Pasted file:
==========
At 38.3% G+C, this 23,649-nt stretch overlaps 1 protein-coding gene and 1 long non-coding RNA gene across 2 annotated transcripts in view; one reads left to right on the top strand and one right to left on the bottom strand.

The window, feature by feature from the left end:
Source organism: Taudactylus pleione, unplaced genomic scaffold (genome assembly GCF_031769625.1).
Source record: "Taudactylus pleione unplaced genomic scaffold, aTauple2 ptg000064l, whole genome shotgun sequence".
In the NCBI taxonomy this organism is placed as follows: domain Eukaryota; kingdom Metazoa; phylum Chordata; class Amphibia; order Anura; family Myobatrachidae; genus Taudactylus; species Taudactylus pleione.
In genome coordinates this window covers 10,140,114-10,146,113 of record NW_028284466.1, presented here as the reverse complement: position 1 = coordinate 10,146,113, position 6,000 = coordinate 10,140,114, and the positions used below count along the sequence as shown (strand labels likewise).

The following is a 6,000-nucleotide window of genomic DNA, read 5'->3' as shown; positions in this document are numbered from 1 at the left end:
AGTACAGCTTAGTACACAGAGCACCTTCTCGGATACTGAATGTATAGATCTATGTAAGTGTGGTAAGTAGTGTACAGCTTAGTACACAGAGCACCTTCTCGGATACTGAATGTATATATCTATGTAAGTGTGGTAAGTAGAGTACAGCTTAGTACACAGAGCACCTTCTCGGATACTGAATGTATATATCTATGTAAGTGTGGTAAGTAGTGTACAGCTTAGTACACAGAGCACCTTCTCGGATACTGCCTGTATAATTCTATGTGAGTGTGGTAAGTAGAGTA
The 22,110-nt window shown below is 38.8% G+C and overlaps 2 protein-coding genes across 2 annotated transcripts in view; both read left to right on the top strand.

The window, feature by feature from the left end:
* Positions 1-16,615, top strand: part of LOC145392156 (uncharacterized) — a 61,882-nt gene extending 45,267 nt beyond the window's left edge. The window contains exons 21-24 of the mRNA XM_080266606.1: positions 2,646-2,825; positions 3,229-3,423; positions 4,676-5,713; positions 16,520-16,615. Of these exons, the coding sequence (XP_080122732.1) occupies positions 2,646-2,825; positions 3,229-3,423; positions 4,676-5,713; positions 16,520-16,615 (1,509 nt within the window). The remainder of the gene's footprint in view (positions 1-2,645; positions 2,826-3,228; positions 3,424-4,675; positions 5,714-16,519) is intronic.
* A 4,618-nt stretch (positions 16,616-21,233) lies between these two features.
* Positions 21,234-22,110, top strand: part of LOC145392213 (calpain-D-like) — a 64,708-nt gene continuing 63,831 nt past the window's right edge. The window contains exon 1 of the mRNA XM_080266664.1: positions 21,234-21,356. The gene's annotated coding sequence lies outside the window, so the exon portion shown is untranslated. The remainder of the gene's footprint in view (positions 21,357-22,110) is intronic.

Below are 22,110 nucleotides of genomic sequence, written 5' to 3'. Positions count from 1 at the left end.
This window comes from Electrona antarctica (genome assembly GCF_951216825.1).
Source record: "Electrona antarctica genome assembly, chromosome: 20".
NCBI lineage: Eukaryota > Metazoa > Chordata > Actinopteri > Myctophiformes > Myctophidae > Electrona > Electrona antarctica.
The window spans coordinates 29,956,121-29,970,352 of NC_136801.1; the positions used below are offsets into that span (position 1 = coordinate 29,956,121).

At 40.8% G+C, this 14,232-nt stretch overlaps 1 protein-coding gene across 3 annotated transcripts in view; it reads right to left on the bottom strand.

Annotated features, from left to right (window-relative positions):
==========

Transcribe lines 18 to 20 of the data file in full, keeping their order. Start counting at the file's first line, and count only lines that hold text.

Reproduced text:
The window spans coordinates 29,956,121-29,970,352 of NC_136801.1; the positions used below are offsets into that span (position 1 = coordinate 29,956,121).

At 40.8% G+C, this 14,232-nt stretch overlaps 1 protein-coding gene across 3 annotated transcripts in view; it reads right to left on the bottom strand.

Annotated features, from left to right (window-relative positions):